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A pandemic-fueled premiere suggests Shameless is still content to limp to the finish line in its final season

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William H. Macy
William H. Macy
Photo: Showtime

The opening scene of the Shameless pilot, which debuted almost a decade ago in 2011, introduces us to the Gallagher family gathered around a bonfire—okay, it’s a car on fire, but that technically counts—in their South Side neighborhood. But if you haven’t revisited the pilot in a while, you may have forgotten that it is Frank who introduces us to the Gallaghers through voiceover. Fiona, Lip, Ian, Debbie, Carl, and Liam—and even Kev and Veronica—are all framed through the eyes of Frances Gallagher, our window into this lower class world.

But the rest of the pilot pushes back against this framing: as soon as the cops break up the party and the title card comes up, we shift to a shot of Fiona wiping off the bathroom mirror, and starting her day waking up her siblings and ensuring they all get to school. And by the time the episode ends, the whole family is gathered together in the kitchen for breakfast, but Frank is no longer narrating the action; instead, he’s unconscious on the kitchen floor while JimmySteve joins the Gallaghers at the table.


In “This Is Chicago!,” Shameless’ eleventh and final season premiere, John Wells returns Frank to the role of narrator, both in an opening scene that’s revealed to be a tall tale about Gallaghers in Chicago’s history and in the final scene, which mirrors the end of the pilot as the Gallagher children—and their various husbands/partners/girlfriends/children—gather at Lip’s house for dinner. There, much as in the pilot, Frank takes stock of each of his children—except the one who left the show and which the show refuses to acknowledge—for the benefit of the audience, talking about “family helping family” being the Gallagher way. We then see Frank on a bench waiting for the train, breaking the fourth wall and talking about how “his Chicago” is disappearing fast but he’s going to enjoy every last minute of it; the train then flies by, leaving behind an empty bench with “Fuck 2020” on it.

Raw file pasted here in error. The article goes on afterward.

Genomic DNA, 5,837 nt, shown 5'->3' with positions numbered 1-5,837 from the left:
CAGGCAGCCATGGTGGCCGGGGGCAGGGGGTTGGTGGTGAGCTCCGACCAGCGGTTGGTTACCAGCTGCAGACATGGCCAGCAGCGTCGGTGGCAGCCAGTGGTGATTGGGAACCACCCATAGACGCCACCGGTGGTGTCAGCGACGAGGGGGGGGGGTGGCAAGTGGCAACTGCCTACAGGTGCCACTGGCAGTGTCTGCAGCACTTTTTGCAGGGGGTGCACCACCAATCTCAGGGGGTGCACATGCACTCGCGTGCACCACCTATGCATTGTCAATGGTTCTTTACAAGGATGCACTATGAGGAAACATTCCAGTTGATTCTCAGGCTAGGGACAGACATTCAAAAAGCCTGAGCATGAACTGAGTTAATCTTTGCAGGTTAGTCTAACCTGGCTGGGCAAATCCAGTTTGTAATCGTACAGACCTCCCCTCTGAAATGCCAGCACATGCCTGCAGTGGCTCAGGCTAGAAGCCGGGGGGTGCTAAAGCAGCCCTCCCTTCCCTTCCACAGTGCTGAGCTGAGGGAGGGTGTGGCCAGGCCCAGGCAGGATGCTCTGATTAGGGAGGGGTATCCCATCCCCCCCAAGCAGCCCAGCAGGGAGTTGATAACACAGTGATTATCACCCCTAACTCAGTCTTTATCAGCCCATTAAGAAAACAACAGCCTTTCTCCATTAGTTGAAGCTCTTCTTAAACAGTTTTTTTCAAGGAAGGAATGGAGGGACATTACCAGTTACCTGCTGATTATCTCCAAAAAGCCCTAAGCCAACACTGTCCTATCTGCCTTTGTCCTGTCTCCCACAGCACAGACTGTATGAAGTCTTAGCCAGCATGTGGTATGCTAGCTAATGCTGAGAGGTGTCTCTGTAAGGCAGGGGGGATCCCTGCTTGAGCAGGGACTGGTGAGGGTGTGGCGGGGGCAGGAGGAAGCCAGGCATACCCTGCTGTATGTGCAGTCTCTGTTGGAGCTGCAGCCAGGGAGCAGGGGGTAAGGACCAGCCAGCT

Perhaps Wells believes that this universal sentiment is enough to get me to ignore the rest of what’s going on here, but if so he clearly hasn’t been reading these reviews for the past five seasons. It’s no secret that I’ve been heavily critical of Shameless for many reasons over the past few years, but my biggest issue has always been the idea that Frank is anything but a sideshow. To return him to a place of omniscient observation here is perhaps an understandable instinct to symmetry as a decade-long journey comes to an end, but it ignores the fact that Frank is no longer a part of the Gallagher family. This idea that Frank is paying any attention to his children’s lives is a hard pill to swallow in an episode where he interacts with none of them, cordoned off in a COVID-focused storyline with Kev and Veronica like the directionless side character he’s been for pretty much the entire five years I’ve been writing about the show. And the idea that he’s allowed to talk about “family helping family” and the “Gallagher way” is frankly insulting to viewers who’ve watched him continue to disregard that family even in Fiona’s absence. The point of Frank’s voiceover is to reflect on how much has changed in a decade, but the fact he’s doing the voiceover at all reminds us how much Wells and his writing staff have failed to recognize the impact those changes should have had on the narrative core of the series.